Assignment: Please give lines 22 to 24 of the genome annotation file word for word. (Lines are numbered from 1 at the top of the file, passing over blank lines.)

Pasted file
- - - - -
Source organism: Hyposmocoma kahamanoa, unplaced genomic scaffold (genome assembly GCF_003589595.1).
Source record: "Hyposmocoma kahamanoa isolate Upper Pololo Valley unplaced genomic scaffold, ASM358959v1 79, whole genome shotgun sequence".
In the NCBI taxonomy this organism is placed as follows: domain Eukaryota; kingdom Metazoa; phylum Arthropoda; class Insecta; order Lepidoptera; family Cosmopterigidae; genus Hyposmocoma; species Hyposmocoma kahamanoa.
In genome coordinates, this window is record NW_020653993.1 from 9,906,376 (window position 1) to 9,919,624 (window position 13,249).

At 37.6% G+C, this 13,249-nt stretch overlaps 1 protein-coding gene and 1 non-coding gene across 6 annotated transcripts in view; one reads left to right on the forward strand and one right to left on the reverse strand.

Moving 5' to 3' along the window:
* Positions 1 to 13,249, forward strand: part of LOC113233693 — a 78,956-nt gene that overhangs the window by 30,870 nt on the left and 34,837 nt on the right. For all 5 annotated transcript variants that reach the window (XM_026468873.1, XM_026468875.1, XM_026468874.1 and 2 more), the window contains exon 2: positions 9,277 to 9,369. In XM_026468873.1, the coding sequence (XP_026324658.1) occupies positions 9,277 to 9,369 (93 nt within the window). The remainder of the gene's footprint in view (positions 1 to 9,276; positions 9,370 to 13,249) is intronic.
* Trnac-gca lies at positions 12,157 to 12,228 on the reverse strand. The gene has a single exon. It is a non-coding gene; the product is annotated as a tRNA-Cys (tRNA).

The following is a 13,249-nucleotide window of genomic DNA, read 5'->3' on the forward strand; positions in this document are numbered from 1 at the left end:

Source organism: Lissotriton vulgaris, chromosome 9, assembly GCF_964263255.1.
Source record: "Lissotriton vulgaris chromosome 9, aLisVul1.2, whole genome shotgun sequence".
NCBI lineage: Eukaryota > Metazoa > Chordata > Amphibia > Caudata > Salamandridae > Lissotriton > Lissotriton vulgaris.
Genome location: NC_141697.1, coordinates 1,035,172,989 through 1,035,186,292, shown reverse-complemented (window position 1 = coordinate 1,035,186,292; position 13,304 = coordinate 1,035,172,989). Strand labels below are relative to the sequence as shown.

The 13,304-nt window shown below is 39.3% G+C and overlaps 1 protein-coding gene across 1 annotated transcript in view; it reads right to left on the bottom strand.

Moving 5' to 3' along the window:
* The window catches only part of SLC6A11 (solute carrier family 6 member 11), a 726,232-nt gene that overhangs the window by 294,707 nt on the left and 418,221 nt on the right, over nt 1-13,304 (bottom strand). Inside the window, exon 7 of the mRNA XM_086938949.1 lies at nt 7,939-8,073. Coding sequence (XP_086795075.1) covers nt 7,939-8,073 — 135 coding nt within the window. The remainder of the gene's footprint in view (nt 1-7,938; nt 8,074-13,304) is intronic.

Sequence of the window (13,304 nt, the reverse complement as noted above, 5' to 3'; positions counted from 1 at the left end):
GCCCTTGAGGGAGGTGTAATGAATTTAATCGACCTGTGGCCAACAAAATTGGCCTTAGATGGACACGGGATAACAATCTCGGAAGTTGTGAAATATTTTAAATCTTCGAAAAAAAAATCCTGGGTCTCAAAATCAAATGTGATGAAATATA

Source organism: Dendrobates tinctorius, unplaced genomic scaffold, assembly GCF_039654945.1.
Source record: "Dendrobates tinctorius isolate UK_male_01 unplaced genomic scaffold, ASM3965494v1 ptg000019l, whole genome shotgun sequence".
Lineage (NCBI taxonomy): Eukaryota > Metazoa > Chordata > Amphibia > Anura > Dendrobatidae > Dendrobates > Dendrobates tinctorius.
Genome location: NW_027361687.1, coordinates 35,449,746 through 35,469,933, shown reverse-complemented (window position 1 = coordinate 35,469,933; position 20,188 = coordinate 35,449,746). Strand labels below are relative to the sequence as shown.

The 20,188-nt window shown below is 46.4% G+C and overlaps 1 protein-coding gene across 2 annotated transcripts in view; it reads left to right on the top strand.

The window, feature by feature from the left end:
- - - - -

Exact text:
Genome location: NW_027361687.1, coordinates 35,449,746 through 35,469,933, shown reverse-complemented (window position 1 = coordinate 35,469,933; position 20,188 = coordinate 35,449,746). Strand labels below are relative to the sequence as shown.

The 20,188-nt window shown below is 46.4% G+C and overlaps 1 protein-coding gene across 2 annotated transcripts in view; it reads left to right on the top strand.

The window, feature by feature from the left end: